If you have any questions, please contact me at

September 15, 2014

The European Shoah Legacy Institute and its Mission to Recover Looted Art

By Halyna Senyk, Executive Director

The Holocaust-Era Assets Conference of June 2009 in Prague and the resulting Terezin Declaration endorsed by forty-seven countries reaffirmed the crying need for addressing issues surround the restitution and compensation of looted art. Beginning in the 1930’s, the Nazi regime was responsible for the confiscation, theft, and sale of hundreds of thousands – and potentially millions - of objects of art and other items of cultural property from public and private collections throughout the occupied territories of Europe. The scale and scope of such systematic looting was unprecedented in history. Many of these items were either stolen or otherwise obtained through duress from the private collections of Jews and other victims of the Holocaust. A significant number of important objects were also looted from public and private museum collections.

Some of the stolen works eventually entered the personal collections of high-ranking Nazi officials; many others were destined for Hitler’s unrealised Führermuseum complex in Linz; countless more were simply sold for hard currency to be used to support the Nazi war effort. Although Allied policy after the war called for the return of these stolen artworks, an untold number were not returned and instead remained in governments collections. Many were resold or otherwise dispersed; others still have never been found.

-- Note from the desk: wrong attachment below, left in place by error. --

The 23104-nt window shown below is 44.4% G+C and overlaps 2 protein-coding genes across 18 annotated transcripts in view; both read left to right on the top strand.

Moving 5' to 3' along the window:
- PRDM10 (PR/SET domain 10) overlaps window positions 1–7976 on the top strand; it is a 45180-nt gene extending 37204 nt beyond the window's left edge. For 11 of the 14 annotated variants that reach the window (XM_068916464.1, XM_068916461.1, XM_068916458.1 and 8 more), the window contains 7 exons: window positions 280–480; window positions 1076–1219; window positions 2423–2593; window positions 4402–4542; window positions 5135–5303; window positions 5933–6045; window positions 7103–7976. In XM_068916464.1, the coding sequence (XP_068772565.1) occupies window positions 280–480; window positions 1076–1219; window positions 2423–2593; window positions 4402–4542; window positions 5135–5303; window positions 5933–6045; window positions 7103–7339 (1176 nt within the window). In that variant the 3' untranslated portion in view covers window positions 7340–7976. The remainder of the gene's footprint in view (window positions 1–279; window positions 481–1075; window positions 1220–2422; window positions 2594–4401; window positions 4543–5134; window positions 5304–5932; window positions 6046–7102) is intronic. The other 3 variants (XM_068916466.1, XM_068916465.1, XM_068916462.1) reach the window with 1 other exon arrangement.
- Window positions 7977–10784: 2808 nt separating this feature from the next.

Legal claims by the heirs and descendants of Holocaust victims whose art and other cultural objects were looted by the Nazis, along with analogous claims by foreign ‘source’ countries for objects similarly misappropriated, have significantly contributed to the importance of provenance research as it relates to the due diligence and legality involved in acquiring artworks that are known or suspected of having originated out of Nazi Germany or occupied Europe. 

Provenance research has long been a pivotal facet of the private art market with auction houses, major galleries, and private collectors all recognising the need for accurate and reliable provenance on artworks and other cultural objects offered for sale. This is almost exclusively due to the fact that complete and precise provenance is necessary for establishing the authenticity of a piece available for sale, which in turn influences valuation for both vending and insurance purposes. Little regard or interest is paid to the question of whether the current possessor of a piece has the right to pass title in said piece to a third party purchaser. This small but potentially damaging oversight – given the international nature of the private art market – can result in significant financial, legal, and reputational damage to both the inculpable seller and the good faith purchaser. As a multi-billion dollar industry, the art market can no longer afford to neglect its onerous duty to be ethical, accountable, and transparent when it comes to analysing the full and complete provenance of individual objects offered for private sale.